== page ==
Growth, jobs and IMF conditionalities: Pakistan’s daunting budgetary challenges

As there are 110 million youth in the country, there is a need for generating two million jobs every year to absorb them, the finance minister said, adding that “if we do not go into growth mode, we will have a major crisis on the streets”, writes  N. Chandra Mohan for South Asia Monitor

N Chandra Mohan Jun 06, 2021
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Pakistan economy

Like the rest of South Asia, Pakistan’s growth prospects remain uncertain coping with Covid 19. All eyes are on how the fourth budget of the Imran Khan-led  Pakistan Tehreek-e-Insaf (PTI) government addresses these issues on June 11. The federal budget for 2021-22 will also be delivered by the fourth finance minister, Shaukat Tarin, since the ruling regime assumed office three years ago. 

Besides boosting growth, the budget will also be expected to implement the politically difficult conditionalities of the USD 6 billion loan program of the International Monetary Fund. Tarin, a former banker, has been brought in for his experience as finance minister between October 8, 2008, and February 22, 2010, during which he helped Pakistan avoid default by securing a bailout from the IMF.

IMF loan conditionalities 

Implementing IMF loan conditionalities is not easy for elected governments. Although the Fund has changed its earlier stance of prescribing one-size-fits-all conditions, it remains a bank at the end of the day that wants its loans serviced. Naturally, it advocates, among other measures, balancing the federal budget through swingeing cuts in expenditures and higher taxes when the need is to spend more to support growth. 

Pakistan media reports have indicated that a freeze on salaries and pensions, higher power tariffs have also been insisted upon by the Fund. Fiscal belt-tightening ensures lower fiscal deficits so that public debt levels remain sustainable. However, despite efforts to lower spending, Pakistan's fiscal deficit remains at elevated levels.

Not surprisingly, the requirements for greater fiscal austerity are controversial. Asad Umar, the first FM of the Imran Khan-led government, resigned in April 2019 over criticism about his handling of the bailout deal with the IMF. Tarin, for his part, seeks more wiggle room in negotiations with the Fund as Pakistan has limited capacity to raise taxes or tariffs due to the exigencies of dealing with the viral pandemic.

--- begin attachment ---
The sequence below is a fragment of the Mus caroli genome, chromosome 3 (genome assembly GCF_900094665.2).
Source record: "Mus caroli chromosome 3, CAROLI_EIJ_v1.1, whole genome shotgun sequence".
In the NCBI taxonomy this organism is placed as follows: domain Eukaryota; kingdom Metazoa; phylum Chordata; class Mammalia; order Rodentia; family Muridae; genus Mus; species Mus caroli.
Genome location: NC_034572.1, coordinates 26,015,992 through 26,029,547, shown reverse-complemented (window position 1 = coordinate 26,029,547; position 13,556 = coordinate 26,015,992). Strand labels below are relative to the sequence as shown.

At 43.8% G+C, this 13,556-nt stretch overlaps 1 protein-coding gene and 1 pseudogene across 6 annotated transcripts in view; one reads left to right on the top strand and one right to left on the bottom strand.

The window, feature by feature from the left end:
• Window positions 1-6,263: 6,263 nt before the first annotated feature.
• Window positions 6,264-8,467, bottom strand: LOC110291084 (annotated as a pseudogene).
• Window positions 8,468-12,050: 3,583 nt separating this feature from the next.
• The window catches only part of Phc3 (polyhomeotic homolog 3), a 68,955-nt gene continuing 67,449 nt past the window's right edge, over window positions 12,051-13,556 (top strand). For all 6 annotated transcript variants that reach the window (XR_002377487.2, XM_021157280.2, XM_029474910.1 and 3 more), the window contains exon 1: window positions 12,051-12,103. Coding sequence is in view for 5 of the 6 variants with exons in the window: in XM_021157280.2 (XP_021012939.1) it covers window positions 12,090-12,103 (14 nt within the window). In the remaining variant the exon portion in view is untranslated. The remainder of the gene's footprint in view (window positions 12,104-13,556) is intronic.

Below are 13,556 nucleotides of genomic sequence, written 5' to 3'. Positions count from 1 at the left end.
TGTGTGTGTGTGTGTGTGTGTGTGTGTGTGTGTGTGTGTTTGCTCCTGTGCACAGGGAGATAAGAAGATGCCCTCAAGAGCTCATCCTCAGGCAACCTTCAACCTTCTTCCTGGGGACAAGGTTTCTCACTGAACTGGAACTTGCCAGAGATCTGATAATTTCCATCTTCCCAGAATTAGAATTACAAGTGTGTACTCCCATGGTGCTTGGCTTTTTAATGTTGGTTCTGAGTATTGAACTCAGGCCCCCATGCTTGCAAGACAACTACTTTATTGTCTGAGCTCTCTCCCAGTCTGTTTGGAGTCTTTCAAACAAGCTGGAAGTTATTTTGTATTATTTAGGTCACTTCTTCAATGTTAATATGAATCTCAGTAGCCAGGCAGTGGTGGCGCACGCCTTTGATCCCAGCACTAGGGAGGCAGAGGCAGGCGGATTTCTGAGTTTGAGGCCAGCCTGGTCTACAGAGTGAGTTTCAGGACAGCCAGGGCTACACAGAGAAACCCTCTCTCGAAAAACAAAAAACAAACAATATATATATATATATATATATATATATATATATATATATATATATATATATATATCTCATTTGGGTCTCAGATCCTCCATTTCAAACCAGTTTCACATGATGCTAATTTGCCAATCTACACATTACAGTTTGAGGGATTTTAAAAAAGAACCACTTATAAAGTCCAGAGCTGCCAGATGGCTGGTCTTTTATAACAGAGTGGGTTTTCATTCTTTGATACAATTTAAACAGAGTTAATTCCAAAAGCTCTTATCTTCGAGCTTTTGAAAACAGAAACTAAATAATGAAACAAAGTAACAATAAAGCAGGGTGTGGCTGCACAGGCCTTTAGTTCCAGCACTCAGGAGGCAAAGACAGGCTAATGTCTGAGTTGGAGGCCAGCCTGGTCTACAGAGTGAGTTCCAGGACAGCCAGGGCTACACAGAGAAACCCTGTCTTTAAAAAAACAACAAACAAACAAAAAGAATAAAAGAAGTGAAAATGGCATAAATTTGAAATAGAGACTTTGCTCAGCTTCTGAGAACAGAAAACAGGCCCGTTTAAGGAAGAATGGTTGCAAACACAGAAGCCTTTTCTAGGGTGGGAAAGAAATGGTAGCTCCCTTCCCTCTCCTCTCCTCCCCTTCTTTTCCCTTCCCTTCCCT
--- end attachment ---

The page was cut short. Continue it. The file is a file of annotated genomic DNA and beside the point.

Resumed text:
To push for higher growth, expenditures are bound to outpace the increase in revenues, leading to slippage from the Fund’s targets. Tarin needs more fiscal space for maneuver to remain current on the IMF loan program. He has also indicated that the aim is for this to be the last bailout in the country’s history.

Negative growth 

Pakistan’s budgetary challenges are daunting indeed. For the first time since the 1950s, the economy registered negative growth of 0.47 percent in 2019-20 fiscal, which began on July 1, 2019, and ended on June 30, 2020. Somewhat optimistically, the government has pegged growth at 3.94 percent in 2020-21, which is more than double what the IMF (1.5 percent) expects and thrice of what the World Bank (1.3 percent) has projected! It believes that the revival in growth is gathering momentum and is balanced across the major sectors.

However, during the last three years, growth averaged a lowly 1.85 percent that is less than the population growth of 2.2 percent. This indicates an economy deep in crisis with adverse consequences for living standards.

Battling Covid 19 through lockdowns has worsened distributional outcomes. The government has pegged job losses in the economy at a whopping 14 million. Half of the working population experienced either job or income losses; with low-skilled workers employed in elementary occupations and in the informal sector bearing the full brunt of the contraction in employment in the economy. Poverty is expected to increase for the first time in two decades.

Debt burden

In this milieu, public finances are stressed as tax revenues have plunged while expenditures are much higher to support health programs and social safety nets for the poor. Higher borrowings are imperative to finance these burgeoning expenses domestically and from abroad. The upshot is a massive and growing burden of public debt amounting to 87.9 percent of the nation’s output of goods and services or GDP at the end of December 2020. 

Debt servicing leaves less for other developmental priorities. In 2019-20, for instance, PKR 2.7 trillion of debt servicing preempted a massive 87 percent of net federal tax collections, according to Sushant Sareen’s insightful analysis of Pakistan’s budget of 2020-21 for the Observer Research Foundation.

The budget’s bet thus is on faster growth to get the finances under control. To support growth, the new finance minister has indicated a step up in development expenditures of PKR 900 billion (USD 6 billion). Tarin told Bloomberg that Pakistan’s economy needs to expand by five percent in 2021-22 as “that’s the bare minimum we need for a country this size”. This would ensure greater federal tax revenues amounting to PKR 6 trillion in 2021-22.

 “Unless we get more revenues, forget about any incentives to boost the economy”, stated Tarin. As there are 110 million youth in the country, there is a need for generating two million jobs every year to absorb them, Tarin said, adding that “if we do not go into growth mode, we will have a major crisis on the streets”.

(The writer is an economics and business commentator based in New Delhi. His views are personal. He may be contacted at nchandramohan@rediffmail.com)

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